Demonstrative Communication

University of Phoenix
BCOM/275 - Business Communication and Critical Thinking

Introduction
Within this paper, the demonstrative communication processes including nonverbal, facial expressions, body language, tone of voice and unwritten will be examined and discussed. During the discussion of demonstrative communication, examples will be provided in an attempt to show the reader how demonstrative communication can be positive or negative for the sender and receiver. This paper will also discuss how demonstrative communication involves listening and responding.
Demonstrative Communication
We as a people have learned, as well as having been taught since infancy in the subtle nuances of demonstrative communication. An infant\'s grimace has brought out the paternal instincts of many to rush to the aid of the infant with the thought of something bothering him or her. This being said, the infant may have only created the appearance of being bothered in order to gain the attention of others.


Nonverbal Verbal Communication
Studies show that nonverbal communication carries between 65 percent and 95 percent more impact than the actual words spoken, especially when the message involves emotional meaning and attitudes. These nonverbal cues include facial expressions, eye contact, gestures, posture, body movement, and tones of voice, dress, grooming, touch and even your environment - all wordless signals that speak volumes. Dress appropriately for the occasion. Make sure your clothing fits the situation. Make sure "business casual" is not "business careless". Choose high quality, well-tailored garments that convey professionalism. Depending on your corporate culture, wear a business suit or at least a jacket for important meetings and presentations, especially with senior leaders and customers. Avoid showy accessories, busy patterns and tight revealing garments. If career advancement is your goal, convey a polished professional presence in the workplace. Dress for the job you want, not the job you have. (Anonymous.) "Nonverbal Communication 2013" Network Journal.
Interpersonal Communication1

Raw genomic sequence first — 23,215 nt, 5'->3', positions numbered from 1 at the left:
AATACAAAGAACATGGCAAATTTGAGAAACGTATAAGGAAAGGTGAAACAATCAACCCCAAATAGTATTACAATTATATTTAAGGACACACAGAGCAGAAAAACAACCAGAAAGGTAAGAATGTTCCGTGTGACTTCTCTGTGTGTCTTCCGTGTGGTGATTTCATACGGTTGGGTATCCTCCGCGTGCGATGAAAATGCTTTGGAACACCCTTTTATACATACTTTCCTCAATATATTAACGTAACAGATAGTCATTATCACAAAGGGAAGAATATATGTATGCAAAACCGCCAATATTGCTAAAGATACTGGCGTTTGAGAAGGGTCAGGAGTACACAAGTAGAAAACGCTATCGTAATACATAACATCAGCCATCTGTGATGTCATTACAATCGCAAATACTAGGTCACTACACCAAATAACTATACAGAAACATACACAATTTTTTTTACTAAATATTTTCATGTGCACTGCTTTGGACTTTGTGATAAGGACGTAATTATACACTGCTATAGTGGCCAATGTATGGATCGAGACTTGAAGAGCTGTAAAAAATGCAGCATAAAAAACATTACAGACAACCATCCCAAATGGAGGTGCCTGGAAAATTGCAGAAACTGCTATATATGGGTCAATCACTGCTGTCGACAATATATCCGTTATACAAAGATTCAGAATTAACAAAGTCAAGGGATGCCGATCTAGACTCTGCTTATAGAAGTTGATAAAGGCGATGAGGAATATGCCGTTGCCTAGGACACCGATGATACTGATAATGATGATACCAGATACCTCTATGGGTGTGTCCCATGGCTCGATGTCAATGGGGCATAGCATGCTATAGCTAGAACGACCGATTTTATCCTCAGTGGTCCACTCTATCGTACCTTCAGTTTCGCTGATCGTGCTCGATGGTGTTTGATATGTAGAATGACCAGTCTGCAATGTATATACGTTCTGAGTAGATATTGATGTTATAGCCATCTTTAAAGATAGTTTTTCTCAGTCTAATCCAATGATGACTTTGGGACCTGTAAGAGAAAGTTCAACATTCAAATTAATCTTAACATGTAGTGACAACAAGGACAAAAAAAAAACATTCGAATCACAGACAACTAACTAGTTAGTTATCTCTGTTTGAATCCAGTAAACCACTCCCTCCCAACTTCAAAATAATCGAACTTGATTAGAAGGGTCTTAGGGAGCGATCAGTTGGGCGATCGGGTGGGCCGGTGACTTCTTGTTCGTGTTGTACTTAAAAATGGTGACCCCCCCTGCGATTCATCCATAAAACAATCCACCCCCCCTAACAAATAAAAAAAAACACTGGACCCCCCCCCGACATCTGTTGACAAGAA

Recognize the different patterns of nonverbal communication. There are similarities in the way most people physically react and carry themselves. However, do not be convinced that one person\'s particular gesture, posture, or physical attitude means the same for another. Avoid making such assumptions so that you can minimize unfortunate miscommunications. Your knowledge of or familiarity with those whom you have contact helps you determine the ways they communicate verbally, so use that information to your advantage. Preston, P. (2005), Nonverbal communication; Do you really say what you mean?



Nonverbal Facial Communication. Professionalism dictates that at work we should engage in a positive, self-confident manner while we give instructions, communicate decisions and discuss our mind-set. Yet despite our professionalism, most of us are unaware of our (and others\') nonverbal language or conduct. Here are examples of body language that you may recognize in your own professional or personal interactions.
If a person\'s eyes are downcast and face turned away, you\'re being shut out. However if the mouth is relaxed without the mechanical smile, chin is forward, he is probably considering your proposal. If her eyes engage yours for several seconds at a time with a slight, one-sided smile extending at least to nose level, she is weighing your position or argument. Then if the head is shifted to the same level as yours, smile is relaxed and appears enthusiastic, agreement is very likely. (Preston 1979) Preston, P. (2005)

Positive and Negative Communication. When a sender of a message maintains forms of positive nonverbal communication such as a warm smile with caring eyes, the receiver will notice the sender to be relaxed and the receiver will give positive feedback. However if the sender\'s body appears tense and their eye brows are pushed together with their eyes squinted, the receiver is likely to perceive the sender to be appalled or disgusted and may refuse to give credible feedback.



Conclusion
Always be mindful of the way you are communicating to others by nonverbal means. Remember to be yourself but always maintain positive thoughts and the optimistic appearance will exude from your persona. Always see the best in everyone and always give the best from yourself.
References
BIBLIOGRAPHY Anonymous. (2013). Nonverbal Communication 2013. Network Journal, 20(3), 50. Retreived from http://search.proquest.com/docview/1370877142?accountid=35812
Preston, P. (2005). Nonverbal communication; Do you really say what you mean?. Journal of Healthcare Management, 50(2), 83-6. Retrieved from http://search.proquest.com/docview/206728725?accountid=35812